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Jammu & Kashmir
Info | Cities | Historical | Pilgrimage | Hilstations | Adventure | Wildlife

Area : 222,236 sq. kms.
Languages : Urdu, Kashmiri, regional languages like Dogri, Hindi, Dardi, Pahari, English.
Capital : Srinagar
Accessibility : Talk in general about major airports ,major roads, rail heads etc

"The state of Jammu and Kashmir is an agglomeration of territories brought under the political power of one Maharaja" "Kashmir is a geographical monstrosity, a multi-ethnic, multi-cultural society"

Jammu & Kashmir are really three regions; the foothills' plains of Jammu; the lakes & blue valleys of Kashmir rising to alpine passes, & the high altitude plains & starkly beautiful mountains of Ladakh which lies beyond those passes. Kashmir shares a sensitive border with Pakistan & so when peace is enjoyed at the border, there is prosperity in Kashmir & when there is unrest at the border, Kashmir's fortunes correspondingly declines.

Kashmir is located in the heart of south-central Asia amongst the most populace countries of the world. It shares its borders with China, Afghanistan, India and Pakistan.

Area under Indian control: (50513 sq.miles)
a) Ladakh: 33740 sq.miles
b) Kashmir province: 6893 sq.miles
c) Jammu province: 9880 sq.miles

Area under Pakistan control: (33958 sq.miles)
a) Gilgit & Baltistan: 29814 sq.miles
b) Muzzafarabad & Poonch valley: 4144 sq.miles

In 1962 war with India, China occupied 1971 sq.miles from Indian held Kashmir at Aksai-chin and Demchok in Ladakh. In December 1962, 1868 sq.miles were conditionally taken over by China at Shaksgam in Northern.

Jammu and Kashmir, India’s fascinating northernmost state consists of three regions differing in topography and culture. Jammu was the stronghold of Hindu Dogra kings and abounds with popular temples , secluded forest retreats, historical places and sanctuaries. Kashmir’s capital city, Srinagar offers delightful holidays on the lakes with their shikaras and houseboats.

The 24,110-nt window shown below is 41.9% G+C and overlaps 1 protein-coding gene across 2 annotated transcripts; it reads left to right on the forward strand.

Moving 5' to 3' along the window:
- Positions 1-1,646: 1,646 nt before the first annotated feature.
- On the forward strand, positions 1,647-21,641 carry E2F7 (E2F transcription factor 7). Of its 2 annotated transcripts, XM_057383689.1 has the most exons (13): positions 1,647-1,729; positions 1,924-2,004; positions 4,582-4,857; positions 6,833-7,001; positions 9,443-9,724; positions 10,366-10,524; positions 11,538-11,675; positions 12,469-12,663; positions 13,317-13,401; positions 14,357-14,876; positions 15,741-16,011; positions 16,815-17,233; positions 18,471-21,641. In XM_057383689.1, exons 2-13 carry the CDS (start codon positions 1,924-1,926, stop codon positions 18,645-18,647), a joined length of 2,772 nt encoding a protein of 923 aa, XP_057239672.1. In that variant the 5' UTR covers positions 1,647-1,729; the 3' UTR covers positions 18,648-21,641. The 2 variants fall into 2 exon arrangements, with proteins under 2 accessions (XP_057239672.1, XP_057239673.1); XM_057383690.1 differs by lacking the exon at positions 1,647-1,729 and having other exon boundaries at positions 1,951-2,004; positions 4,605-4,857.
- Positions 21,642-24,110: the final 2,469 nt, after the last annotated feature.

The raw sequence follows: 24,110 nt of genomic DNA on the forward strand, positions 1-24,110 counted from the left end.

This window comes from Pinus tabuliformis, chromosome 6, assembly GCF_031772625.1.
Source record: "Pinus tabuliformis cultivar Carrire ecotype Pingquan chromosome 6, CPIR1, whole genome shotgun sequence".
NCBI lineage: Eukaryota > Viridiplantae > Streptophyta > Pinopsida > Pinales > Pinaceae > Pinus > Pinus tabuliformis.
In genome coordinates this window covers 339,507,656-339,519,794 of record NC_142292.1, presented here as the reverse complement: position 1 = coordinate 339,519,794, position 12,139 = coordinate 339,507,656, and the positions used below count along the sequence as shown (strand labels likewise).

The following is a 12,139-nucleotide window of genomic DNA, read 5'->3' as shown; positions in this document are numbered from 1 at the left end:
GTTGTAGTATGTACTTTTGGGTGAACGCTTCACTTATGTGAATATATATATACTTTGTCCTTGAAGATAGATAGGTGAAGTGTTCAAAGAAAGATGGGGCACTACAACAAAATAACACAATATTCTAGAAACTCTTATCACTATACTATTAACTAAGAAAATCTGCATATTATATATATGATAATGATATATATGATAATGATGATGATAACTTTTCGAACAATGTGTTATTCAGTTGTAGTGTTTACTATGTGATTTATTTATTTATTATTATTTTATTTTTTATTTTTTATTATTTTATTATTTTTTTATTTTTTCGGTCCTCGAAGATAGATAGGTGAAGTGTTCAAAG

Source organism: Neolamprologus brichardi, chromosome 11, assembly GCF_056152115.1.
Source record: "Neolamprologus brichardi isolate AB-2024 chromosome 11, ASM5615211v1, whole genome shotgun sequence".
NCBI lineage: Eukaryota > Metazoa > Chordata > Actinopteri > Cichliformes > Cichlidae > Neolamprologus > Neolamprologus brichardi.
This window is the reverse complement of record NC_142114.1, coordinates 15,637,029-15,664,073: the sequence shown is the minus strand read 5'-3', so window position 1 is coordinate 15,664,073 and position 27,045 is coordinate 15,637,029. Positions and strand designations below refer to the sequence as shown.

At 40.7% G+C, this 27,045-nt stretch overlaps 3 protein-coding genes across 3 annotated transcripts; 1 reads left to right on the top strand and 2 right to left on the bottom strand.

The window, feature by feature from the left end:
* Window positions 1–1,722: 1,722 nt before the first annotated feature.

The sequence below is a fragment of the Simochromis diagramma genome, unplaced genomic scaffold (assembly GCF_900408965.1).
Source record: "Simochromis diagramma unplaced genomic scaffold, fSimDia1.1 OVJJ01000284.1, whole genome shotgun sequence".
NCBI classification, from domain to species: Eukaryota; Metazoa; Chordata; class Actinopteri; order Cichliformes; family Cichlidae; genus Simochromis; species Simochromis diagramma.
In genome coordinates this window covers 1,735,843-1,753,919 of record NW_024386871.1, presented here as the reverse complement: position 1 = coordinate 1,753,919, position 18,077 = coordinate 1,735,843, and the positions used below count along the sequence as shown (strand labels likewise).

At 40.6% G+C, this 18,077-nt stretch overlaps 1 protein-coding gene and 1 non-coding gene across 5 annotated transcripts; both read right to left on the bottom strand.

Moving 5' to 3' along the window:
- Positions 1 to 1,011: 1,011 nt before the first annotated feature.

Amongst the three regions of Jammu & Kashmir State, Jammu, perhaps, offers the widest diversity of terrain and beauty. The entire region is pocketed with lakes and valleys, some still little explored. The foundation of the settlement of Jammu is attributed to King Jambulochan of the 9th century BC. In 1730 AD, it came under the Dogra rule of Raja Dhruv Deva and Jammu became an important centre for arts and culture, now renwned as the Pahari School. Religion, too, played an important part in its development, so beautifully evidenced in its various shrines and temples spread throughout the region.

Ladakh is the northern most province of the state, with a bleak terrain of barren mountains. Hilltop monasteries and a colourful way of life, completely at one with the surroundings, make Ladakh one of the best living traditions of Tibetan Buddhism in the world today.

The state of Jammu & Kashmir is a region of widely varying people, great history and geography. In the south, Jammu is a transition zone from the Indian plains to the Himalaya. The rest of the state is Kashmir but in practice this title is reserved for the beautiful vale of Kashmir, a large Himalayan valley in the north of the state. A spell on a houseboat on Dal Lake has always been one of India's real treats and Kashmir also offers some delightful opportunities and unsurpassed scenery. During festivals the state of Jammu & Kashmir is in a colourful mood.

Jammu and Kashmir is a state very famous for handicrafts. The textile and shawls from the state is famous all over the world. It is the bets shopping place.

The cuisine of the state is characterised by three different styles of cooking — the Kashmiri Pandit, the Muslims and the Rajput styles. Though they eat meat, surprisingly, many traditional Kashmiri Pandits don't include garlic and onion to their cooking.

The sheer beauty and grandeur of the Kashmir Valley cannot be captured in plain words. Set at the foot of the awesome Himalayas, with the splendid Jhelum river meandering through it, this land of raw natural magnificence has enticed people from all over the world, for centuries. Aptly referred to as Paradise, Kashmir has been ruled by Emperor Ashoka, the Kushans, Gonondas, Guptas, Karkotas, Mughals, Afghans, Sikhs, and finally by the Dogras in the 19th century. Despite all these invasions, the Kashmiris have retained their traditions and innate simplicity. The major chunk of the population is Muslim, followed by Hindus, Sikhs, Buddhists and Christians.

Kashmir is a land crisscrossed by umpteen lakes and rivers, each fascinating in its own way. The Jhelum or Vitasta, as it was called, is not only the bloodline, as it were, of the state, but also poses as the ethereal inspiration for many songs, legends, and poems.

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